President Donald Trump nominated Neil Gorsuch for a lifetime job on the U.S. Supreme Court on Tuesday, selecting the 49-year-old federal appeals court judge to restore the court's conservative majority and help shape rulings on divisive issues such as abortion, gun control, the death penalty and religious rights.
As stated by the SCOTUS Blog, Gorsuch was appointed to the United States Court of Appeals for the 10th Circuit by President George W. Bush on May 10, 2006, and confirmed shortly thereafter. Both his pre-judicial resumé and his body of work as a judge make him a natural fit for an appointment to the Supreme Court by a Republican president. He is relatively young (turning 50 this year), and his background is filled with sterling legal and academic credentials.
He was a Marshall Scholar at the University of Oxford, graduated from Harvard Law School, clerked for prominent conservative judges (Judge David Sentelle of the U.S. Court of Appeals for the District of Columbia Circuit, as well as Justices Byron White and Anthony Kennedy of the Supreme Court), and was a high-ranking official in the Bush Justice Department before his judicial appointment.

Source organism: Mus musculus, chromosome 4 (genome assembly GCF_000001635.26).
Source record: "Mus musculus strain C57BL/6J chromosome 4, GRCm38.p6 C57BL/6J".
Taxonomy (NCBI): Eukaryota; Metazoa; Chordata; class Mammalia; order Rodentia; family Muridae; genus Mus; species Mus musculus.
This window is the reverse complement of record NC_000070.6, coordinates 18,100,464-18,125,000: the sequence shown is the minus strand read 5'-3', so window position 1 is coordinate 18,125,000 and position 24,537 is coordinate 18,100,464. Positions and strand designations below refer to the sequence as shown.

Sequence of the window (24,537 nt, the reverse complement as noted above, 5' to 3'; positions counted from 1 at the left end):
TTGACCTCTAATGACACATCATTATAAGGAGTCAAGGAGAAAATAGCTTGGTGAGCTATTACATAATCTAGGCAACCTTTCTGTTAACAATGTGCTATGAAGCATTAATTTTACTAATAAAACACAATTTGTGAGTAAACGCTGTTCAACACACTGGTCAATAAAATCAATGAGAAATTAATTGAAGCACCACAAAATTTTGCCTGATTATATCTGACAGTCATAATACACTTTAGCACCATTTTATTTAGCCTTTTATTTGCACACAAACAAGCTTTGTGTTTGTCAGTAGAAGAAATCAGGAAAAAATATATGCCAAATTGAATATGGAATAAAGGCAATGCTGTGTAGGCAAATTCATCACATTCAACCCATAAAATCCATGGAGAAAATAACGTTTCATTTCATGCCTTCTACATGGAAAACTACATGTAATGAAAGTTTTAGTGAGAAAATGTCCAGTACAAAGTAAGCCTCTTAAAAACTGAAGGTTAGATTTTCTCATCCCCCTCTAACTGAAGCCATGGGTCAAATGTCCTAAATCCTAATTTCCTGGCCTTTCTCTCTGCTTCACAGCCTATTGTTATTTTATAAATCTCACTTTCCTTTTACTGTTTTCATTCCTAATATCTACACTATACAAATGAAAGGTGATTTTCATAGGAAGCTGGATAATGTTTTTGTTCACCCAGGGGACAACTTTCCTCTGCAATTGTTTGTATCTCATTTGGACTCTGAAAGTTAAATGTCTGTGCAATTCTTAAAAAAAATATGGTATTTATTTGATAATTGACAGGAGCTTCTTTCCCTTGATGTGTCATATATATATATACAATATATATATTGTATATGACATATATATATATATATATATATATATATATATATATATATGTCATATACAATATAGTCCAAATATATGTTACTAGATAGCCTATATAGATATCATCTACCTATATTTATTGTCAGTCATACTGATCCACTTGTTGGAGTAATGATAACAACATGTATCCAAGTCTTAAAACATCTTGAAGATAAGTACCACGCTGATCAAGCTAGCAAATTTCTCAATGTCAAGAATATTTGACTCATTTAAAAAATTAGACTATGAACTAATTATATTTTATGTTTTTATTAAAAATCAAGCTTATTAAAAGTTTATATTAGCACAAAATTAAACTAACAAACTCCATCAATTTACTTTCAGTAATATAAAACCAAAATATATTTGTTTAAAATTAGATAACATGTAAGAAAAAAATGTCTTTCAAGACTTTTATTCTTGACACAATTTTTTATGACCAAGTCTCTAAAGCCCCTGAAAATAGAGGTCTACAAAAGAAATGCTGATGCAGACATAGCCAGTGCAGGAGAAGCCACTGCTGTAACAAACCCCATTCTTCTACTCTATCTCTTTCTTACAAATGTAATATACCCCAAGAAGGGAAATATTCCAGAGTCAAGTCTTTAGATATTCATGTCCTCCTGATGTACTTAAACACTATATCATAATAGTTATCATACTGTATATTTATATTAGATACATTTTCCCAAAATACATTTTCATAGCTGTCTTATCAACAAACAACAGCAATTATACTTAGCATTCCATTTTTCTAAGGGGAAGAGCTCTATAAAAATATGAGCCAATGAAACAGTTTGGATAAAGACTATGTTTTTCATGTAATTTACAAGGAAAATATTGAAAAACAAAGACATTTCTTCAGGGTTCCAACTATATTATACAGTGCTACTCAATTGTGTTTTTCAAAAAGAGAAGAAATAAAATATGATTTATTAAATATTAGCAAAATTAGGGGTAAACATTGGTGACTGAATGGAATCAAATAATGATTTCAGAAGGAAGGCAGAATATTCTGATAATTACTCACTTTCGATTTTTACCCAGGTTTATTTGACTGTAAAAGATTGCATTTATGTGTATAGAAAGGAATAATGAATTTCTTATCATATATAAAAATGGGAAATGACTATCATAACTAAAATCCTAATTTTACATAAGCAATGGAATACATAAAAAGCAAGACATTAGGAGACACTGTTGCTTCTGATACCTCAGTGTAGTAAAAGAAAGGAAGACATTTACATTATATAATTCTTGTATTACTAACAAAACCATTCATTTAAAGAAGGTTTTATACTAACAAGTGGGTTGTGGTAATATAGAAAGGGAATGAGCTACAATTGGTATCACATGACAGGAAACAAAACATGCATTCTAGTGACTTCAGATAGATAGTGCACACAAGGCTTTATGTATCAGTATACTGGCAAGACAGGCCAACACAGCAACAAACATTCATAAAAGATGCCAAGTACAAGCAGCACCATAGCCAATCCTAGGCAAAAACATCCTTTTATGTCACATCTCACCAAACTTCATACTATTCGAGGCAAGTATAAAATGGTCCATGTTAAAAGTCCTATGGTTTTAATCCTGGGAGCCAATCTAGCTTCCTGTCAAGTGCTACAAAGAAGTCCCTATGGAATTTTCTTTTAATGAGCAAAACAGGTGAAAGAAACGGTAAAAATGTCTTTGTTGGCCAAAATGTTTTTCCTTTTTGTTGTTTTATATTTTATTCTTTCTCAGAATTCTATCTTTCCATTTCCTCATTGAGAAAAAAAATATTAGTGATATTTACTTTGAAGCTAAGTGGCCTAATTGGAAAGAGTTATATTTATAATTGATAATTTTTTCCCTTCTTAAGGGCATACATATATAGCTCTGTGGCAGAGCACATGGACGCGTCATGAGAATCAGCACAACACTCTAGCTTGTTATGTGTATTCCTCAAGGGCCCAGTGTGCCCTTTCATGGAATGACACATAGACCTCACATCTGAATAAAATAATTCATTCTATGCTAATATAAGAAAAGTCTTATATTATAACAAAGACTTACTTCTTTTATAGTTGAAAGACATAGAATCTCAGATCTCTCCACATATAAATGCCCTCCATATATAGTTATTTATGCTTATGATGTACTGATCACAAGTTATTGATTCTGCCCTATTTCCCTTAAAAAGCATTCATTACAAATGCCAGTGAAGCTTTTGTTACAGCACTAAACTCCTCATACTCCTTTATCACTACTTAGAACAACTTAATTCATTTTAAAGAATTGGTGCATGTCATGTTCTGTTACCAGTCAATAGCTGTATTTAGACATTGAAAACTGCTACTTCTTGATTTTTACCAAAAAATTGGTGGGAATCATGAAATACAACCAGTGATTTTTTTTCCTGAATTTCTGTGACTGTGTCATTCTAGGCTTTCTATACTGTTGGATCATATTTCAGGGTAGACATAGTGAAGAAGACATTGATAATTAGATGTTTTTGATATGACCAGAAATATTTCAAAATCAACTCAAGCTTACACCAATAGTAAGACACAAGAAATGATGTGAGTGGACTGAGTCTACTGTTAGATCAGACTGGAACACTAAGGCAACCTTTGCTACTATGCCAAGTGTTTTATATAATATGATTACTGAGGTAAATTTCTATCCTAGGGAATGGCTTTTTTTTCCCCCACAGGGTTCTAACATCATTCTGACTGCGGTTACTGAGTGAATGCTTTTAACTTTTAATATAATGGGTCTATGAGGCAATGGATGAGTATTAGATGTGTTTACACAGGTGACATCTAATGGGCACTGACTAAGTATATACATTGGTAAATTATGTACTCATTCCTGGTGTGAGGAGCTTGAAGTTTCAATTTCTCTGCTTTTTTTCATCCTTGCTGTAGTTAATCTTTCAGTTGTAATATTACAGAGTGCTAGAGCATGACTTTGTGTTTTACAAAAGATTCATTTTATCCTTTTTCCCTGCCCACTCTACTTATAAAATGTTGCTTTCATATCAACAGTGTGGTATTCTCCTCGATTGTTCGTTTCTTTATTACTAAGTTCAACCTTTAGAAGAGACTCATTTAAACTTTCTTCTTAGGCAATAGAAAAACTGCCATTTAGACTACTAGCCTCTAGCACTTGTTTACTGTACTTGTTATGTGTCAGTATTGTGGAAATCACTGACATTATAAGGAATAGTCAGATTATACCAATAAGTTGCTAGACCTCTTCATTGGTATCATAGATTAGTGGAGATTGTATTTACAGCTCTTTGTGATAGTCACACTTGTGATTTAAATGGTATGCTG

He is celebrated as a keen legal thinker and a particularly incisive legal writer, with a flair that matches— or at least evokes — that of the justice whose seat he would be nominated to fill. In fact, one study has identified him as the most natural successor to Justice Antonin Scalia on the Trump shortlist, both in terms of his judicial style and his substantive approach.
Announcing the selection at the White House flanked by the judge and his wife, Trump said Gorsuch's resume is "as good as it gets." Trump said he hopes Republicans and Democrats can come together on this nomination for the good of the country. "Judge Gorsuch has outstanding legal skills, a brilliant mind, tremendous disciple, and has earned bipartisan support," Trump said.
The President also said Gorsuch is "the man our country needs and needs badly to ensure the rule of law and the rule of justice."